Low-income city housing faces new challenges

Jumaane Williams chairs a committee on housing.
City Council / John McCarten

Brooklyn Council Member Jumaane D. Williams, deputy leader of the City Council, chaired a Housing and Buildings Committee oversight hearing on March 15 on the Fiscal 2018 preliminary operating and capital budgets for the Department of Housing Preservation and Development (HPD) and the Fiscal 2018 preliminary operating budget for the Department of Buildings (DOB) amid impending cuts from the Donald T. Trump administration.

Williams, who represents the 45th Council District in Brooklyn, said the committee heard testimony from HPD Commissioner Maria Torres-Springer, DOB Commissioner Rick Chandler, and interested members of the public.

“There is a real concern about what will happen to some of the City’s vital programs that assist low-income New Yorkers with housing,” said Williams, chair of the Committee on Housing and Buildings, stating that the Trump Administration has announced in its “America First” budget that federal funding for housing programs will be cut by $6 billion.

“As local legislators, we are now challenged to evaluate how we will bear this Trump storm and still provide much-needed services to our city,” he added.

The committee examined all components of HPD’s $903 million dollar expense budget, and $3 billion dollar capital budget, along with details and progress related to Mayor de Blasio’s Housing Plan.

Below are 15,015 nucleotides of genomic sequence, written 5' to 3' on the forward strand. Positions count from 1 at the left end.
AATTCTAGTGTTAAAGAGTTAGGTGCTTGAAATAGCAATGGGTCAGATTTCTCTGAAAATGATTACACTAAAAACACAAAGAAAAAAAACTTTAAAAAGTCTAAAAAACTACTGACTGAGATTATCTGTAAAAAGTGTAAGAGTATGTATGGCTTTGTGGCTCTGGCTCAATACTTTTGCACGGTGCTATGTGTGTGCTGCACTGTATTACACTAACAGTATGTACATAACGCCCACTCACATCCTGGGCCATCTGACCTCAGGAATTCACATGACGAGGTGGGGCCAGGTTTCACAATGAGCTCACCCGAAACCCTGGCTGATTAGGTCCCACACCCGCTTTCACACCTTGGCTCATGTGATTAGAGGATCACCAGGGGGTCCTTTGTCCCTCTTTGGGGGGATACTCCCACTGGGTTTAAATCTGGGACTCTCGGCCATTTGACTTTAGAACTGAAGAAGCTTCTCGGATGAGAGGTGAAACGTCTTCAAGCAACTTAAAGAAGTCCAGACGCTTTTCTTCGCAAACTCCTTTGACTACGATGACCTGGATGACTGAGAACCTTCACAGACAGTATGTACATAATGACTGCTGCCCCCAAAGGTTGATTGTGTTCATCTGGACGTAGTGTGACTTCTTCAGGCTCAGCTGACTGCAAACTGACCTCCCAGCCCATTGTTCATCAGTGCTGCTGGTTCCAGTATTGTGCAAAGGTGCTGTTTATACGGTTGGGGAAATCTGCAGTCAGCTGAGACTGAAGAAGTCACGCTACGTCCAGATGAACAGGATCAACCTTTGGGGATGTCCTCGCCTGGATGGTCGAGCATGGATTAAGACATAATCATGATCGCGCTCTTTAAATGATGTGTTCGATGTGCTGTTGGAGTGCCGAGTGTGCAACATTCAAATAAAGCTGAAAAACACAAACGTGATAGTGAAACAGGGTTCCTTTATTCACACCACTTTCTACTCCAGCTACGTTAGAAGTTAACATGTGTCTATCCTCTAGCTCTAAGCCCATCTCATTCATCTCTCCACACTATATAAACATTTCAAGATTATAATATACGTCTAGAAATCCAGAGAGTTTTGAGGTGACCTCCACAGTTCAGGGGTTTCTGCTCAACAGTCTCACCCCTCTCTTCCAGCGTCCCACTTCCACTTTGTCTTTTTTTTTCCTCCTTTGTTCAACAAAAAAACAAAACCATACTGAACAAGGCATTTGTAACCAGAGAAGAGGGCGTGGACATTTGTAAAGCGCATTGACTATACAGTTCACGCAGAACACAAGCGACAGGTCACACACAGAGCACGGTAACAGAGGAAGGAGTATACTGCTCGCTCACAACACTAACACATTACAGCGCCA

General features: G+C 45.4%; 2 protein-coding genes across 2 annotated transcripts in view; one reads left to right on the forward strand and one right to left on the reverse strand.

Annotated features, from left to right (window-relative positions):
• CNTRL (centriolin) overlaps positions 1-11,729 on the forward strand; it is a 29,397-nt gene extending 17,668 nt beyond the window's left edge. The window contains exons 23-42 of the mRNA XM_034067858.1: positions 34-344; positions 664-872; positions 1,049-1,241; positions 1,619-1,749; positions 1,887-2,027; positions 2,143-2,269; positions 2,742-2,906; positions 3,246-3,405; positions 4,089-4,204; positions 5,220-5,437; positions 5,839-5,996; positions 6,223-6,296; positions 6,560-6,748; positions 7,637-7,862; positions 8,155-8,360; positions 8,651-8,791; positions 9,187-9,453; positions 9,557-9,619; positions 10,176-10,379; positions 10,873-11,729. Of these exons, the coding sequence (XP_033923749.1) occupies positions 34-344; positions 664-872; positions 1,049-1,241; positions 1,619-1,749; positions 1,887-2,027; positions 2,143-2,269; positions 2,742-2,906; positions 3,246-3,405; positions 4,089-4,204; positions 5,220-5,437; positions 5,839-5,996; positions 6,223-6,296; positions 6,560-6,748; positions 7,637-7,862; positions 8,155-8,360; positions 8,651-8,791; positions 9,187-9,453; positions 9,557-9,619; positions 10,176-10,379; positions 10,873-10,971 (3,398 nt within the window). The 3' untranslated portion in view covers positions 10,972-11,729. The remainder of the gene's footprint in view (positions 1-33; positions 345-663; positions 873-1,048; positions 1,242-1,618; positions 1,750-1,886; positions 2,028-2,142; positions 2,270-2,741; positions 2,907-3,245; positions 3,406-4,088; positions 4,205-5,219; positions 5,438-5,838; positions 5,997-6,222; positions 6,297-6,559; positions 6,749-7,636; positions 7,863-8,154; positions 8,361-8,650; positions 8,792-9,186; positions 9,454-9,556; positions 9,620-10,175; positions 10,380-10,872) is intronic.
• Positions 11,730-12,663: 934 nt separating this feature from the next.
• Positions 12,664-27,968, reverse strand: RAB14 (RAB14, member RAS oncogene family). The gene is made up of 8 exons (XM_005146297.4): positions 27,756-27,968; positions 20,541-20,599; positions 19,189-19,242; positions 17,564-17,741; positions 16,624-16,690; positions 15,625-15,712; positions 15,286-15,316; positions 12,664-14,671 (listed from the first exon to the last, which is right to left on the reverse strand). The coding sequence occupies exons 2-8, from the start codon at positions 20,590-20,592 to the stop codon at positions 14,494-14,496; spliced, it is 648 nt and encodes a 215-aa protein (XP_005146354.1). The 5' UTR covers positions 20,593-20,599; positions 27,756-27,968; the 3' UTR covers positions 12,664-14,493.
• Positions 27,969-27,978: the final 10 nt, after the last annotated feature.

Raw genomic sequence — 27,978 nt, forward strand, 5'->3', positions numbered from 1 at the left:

The committee also received updates on the progress related to the DOB’s One City Built to Last initiative, improvements to its permit filing system and how DOB will address the increase in construction related accidents and injuries, Williams said.

Last week, the Trump Administration announced major cuts to New York City Housing Authority (NYCHA). NYCHA will receive at least $35 million less in federal aid this year.

“Given the recent reports that the federal government has proposed budget cuts to vital housing programs, including Community Development Block (CDBG) funding, and the Section 8 program, the Committee hopes to gain a clearer sense of how HPD would absorb these potential cuts and how this will impact its operations and service levels,” Williams said. CDBG funding is used to support the City’s code enforcement.

Currently, Williams said HPD receives 86 percent of its budget from the federal government, making it one of the few city agencies that has a disproportionate reliance on federal funds.

He said Trump’s threats to deny federal funding to sanctuary cities would impact the agency severely, “given New York City is a self-proclaimed sanctuary city.”

In an effort to combat potential cuts, Williams said HPD sent a joint letter with other agencies to the HUD transition team in January.

The letter detailed the devastating impact cuts would have on the most vulnerable in New York City, he said, adding that HPD also coordinated meetings with policy makers in Washington, D.C. to reiterate the importance of federal funding for the agency.

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